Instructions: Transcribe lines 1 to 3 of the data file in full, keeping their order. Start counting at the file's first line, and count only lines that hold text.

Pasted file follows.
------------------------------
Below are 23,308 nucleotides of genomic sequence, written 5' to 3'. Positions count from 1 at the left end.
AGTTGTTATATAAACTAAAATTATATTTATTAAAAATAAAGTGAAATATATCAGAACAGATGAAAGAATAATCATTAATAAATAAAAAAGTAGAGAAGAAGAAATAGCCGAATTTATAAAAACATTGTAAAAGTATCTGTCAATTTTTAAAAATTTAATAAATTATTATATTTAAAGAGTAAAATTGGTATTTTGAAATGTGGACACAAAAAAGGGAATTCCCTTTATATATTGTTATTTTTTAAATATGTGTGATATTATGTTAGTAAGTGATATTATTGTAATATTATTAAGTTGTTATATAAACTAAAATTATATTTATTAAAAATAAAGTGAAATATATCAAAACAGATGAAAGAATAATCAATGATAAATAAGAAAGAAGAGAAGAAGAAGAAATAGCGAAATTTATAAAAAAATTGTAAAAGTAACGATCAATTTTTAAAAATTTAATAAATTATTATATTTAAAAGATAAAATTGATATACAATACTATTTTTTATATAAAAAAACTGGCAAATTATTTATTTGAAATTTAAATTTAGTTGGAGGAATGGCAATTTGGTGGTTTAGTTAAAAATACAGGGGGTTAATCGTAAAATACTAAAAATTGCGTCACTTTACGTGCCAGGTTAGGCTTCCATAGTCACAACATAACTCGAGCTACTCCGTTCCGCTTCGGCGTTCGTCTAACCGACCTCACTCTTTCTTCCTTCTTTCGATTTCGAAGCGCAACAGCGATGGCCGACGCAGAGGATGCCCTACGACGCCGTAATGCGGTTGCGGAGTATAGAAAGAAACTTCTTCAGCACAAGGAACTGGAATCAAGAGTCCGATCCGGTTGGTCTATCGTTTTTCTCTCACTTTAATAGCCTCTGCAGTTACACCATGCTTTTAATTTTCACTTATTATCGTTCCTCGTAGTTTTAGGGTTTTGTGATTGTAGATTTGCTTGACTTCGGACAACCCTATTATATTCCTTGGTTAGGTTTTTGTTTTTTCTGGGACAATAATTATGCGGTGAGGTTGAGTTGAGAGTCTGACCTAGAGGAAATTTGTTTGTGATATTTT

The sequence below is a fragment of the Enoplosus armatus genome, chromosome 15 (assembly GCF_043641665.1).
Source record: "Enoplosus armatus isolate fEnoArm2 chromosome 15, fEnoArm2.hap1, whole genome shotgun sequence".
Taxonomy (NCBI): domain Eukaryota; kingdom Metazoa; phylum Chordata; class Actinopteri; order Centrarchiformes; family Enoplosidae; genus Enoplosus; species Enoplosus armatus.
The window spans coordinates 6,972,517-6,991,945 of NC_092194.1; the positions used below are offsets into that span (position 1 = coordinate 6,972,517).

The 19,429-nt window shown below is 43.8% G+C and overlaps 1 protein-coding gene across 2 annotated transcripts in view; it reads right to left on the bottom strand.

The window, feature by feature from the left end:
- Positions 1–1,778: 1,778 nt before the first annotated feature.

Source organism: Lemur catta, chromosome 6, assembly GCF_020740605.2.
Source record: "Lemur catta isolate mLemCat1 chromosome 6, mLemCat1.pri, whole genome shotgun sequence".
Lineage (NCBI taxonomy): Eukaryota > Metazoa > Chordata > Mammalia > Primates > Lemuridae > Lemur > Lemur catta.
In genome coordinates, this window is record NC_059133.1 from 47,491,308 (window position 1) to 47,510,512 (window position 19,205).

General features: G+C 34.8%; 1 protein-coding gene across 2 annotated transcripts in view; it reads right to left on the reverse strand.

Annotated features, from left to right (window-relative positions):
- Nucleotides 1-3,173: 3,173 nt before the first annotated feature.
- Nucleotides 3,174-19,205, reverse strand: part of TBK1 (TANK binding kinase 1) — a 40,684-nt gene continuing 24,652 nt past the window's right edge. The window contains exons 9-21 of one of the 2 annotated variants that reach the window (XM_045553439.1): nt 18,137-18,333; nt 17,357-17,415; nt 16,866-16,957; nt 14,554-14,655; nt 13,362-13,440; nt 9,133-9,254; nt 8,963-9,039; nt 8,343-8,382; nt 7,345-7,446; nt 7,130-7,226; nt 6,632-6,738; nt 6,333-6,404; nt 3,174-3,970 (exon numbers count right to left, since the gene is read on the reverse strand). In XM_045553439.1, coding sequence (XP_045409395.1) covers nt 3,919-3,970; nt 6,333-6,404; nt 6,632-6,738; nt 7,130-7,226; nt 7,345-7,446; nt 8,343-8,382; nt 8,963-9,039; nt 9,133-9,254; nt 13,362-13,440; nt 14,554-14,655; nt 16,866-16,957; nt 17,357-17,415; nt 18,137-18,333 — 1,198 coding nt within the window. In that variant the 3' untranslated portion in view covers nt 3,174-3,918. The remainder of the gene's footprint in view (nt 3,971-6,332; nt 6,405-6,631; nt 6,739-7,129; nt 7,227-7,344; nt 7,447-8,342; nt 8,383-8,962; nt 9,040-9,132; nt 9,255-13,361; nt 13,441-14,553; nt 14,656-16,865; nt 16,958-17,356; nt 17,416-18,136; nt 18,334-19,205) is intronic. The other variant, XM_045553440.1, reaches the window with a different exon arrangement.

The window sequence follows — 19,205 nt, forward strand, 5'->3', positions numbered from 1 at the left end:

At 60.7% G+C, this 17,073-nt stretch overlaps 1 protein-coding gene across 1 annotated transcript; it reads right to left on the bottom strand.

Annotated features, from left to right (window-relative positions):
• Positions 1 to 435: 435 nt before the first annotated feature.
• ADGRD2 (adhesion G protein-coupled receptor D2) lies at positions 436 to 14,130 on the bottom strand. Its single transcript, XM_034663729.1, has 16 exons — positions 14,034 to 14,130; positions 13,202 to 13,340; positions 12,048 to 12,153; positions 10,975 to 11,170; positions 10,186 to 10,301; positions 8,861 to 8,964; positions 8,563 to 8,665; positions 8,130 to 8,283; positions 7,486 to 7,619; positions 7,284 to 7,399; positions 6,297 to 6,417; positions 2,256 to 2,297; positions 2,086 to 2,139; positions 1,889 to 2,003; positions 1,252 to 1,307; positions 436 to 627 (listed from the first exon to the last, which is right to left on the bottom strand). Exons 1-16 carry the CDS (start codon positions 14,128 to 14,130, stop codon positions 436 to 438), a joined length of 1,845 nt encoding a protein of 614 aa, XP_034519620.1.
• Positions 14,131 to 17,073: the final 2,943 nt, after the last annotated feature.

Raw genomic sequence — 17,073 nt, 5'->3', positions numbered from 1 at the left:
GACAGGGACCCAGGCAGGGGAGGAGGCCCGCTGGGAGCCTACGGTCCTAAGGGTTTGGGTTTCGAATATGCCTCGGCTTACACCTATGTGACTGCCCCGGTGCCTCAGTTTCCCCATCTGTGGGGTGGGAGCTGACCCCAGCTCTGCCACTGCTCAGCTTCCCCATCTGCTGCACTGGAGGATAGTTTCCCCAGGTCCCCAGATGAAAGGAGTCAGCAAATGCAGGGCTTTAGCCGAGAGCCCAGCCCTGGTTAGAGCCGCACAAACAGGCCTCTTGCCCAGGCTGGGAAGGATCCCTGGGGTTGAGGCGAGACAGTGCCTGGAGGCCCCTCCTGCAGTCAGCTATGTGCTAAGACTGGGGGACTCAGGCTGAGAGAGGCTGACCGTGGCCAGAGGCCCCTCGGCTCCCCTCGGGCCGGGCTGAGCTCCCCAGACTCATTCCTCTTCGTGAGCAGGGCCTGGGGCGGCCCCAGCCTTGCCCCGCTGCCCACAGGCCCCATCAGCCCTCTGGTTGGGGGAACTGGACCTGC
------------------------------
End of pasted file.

Below are 23,308 nucleotides of genomic sequence, written 5' to 3'. Positions count from 1 at the left end.
AGTTGTTATATAAACTAAAATTATATTTATTAAAAATAAAGTGAAATATATCAGAACAGATGAAAGAATAATCATTAATAAATAAAAAAGTAGAGAAGAAGAAATAGCCGAATTTATAAAAACATTGTAAAAGTATCTGTCAATTTTTAAAAATTTAATAAATTATTATATTTAAAGAGTAAAATTGGTATTTTGAAATGTGGACACAAAAAAGGGAATTCCCTTTATATATTGTTATTTTTTAAATATGTGTGATATTATGTTAGTAAGTGATATTATTGTAATATTATTAAGTTGTTATATAAACTAAAATTATATTTATTAAAAATAAAGTGAAATATATCAAAACAGATGAAAGAATAATCAATGATAAATAAGAAAGAAGAGAAGAAGAAGAAATAGCGAAATTTATAAAAAAATTGTAAAAGTAACGATCAATTTTTAAAAATTTAATAAATTATTATATTTAAAAGATAAAATTGATATACAATACTATTTTTTATATAAAAAAACTGGCAAATTATTTATTTGAAATTTAAATTTAGTTGGAGGAATGGCAATTTGGTGGTTTAGTTAAAAATACAGGGGGTTAATCGTAAAATACTAAAAATTGCGTCACTTTACGTGCCAGGTTAGGCTTCCATAGTCACAACATAACTCGAGCTACTCCGTTCCGCTTCGGCGTTCGTCTAACCGACCTCACTCTTTCTTCCTTCTTTCGATTTCGAAGCGCAACAGCGATGGCCGACGCAGAGGATGCCCTACGACGCCGTAATGCGGTTGCGGAGTATAGAAAGAAACTTCTTCAGCACAAGGAACTGGAATCAAGAGTCCGATCCGGTTGGTCTATCGTTTTTCTCTCACTTTAATAGCCTCTGCAGTTACACCATGCTTTTAATTTTCACTTATTATCGTTCCTCGTAGTTTTAGGGTTTTGTGATTGTAGATTTGCTTGACTTCGGACAACCCTATTATATTCCTTGGTTAGGTTTTTGTTTTTTCTGGGACAATAATTATGCGGTGAGGTTGAGTTGAGAGTCTGACCTAGAGGAAATTTGTTTGTGATATTTT

The sequence below is a fragment of the Enoplosus armatus genome, chromosome 15 (assembly GCF_043641665.1).